Unless you are a parishioner or a genealogist, though, you won’t be here for the church but for the splendid Anglo-Saxon cross in its churchyard. It is ninth century and decorated in a distinctly Celtic fashion with lots of interlace patterns but no beasts or people. In that sense it is much less sophisticated than the other great Cumbrian crosses at Bewcastle, which is a hundred years older but which has royal provenance or at Gosforth only four miles away and which was erected a hundred years later than at Ireton.

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The cross has no creatures or biblical scenes. It has a wealth of what we are wont to call “Celtic” interlaced work. We don’t know when in the ninth century it was erected but it is a fair assumption that there would have been no Scandinavian influences here and Cumbria was a stronghold of the Celtic brand of Christianity imported from Ireland. Left: The west face. It has a blank area two thirds of the way down. It is believed that this had a runic inscription and a moulding taken in 1863 showed the words “Gebdaeth Forae...” or Pray for....”. A plaster cast of 1883 made for and on display in the Victoria & Albert Museum shows no sign of this so perhaps the intervening years had not been kind. Second Left: The south face showing vine scroll work containing grapes. Bewcastle has a similar course fo vine scrolling but there it is “inhabited” by birds. Second Right and Far Right: Interlace work on the west face.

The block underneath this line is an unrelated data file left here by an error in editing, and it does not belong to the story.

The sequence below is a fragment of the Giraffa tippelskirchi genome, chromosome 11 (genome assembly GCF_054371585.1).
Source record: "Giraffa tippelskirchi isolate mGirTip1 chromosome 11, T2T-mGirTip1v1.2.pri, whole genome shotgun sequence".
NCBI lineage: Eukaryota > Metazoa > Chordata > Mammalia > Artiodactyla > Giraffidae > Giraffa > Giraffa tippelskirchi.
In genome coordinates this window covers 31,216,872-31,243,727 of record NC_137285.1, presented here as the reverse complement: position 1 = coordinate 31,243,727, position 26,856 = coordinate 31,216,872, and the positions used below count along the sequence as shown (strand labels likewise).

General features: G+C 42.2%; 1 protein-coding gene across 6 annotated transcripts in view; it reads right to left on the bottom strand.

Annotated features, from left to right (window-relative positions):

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Left and Right: Patterns from the east face.

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Left and Centre: Vine scrolling is on both the north and south faces. From these pictures you get some idea of how much the red sandstone is affected by weathering and lichen growth. Right: The cross head on the west side. It has a central roundel and is surrounded by more interlace work. The east side is similar but more heavily weathered.

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Left: The interior looking west. With its lovely open timber roof this is a very attractive church that belies its gruesome exterior. Right: The east end.

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Left: Decorated edge of the cross head. Right: This is the view from the churchyard. There can’t be many better in England.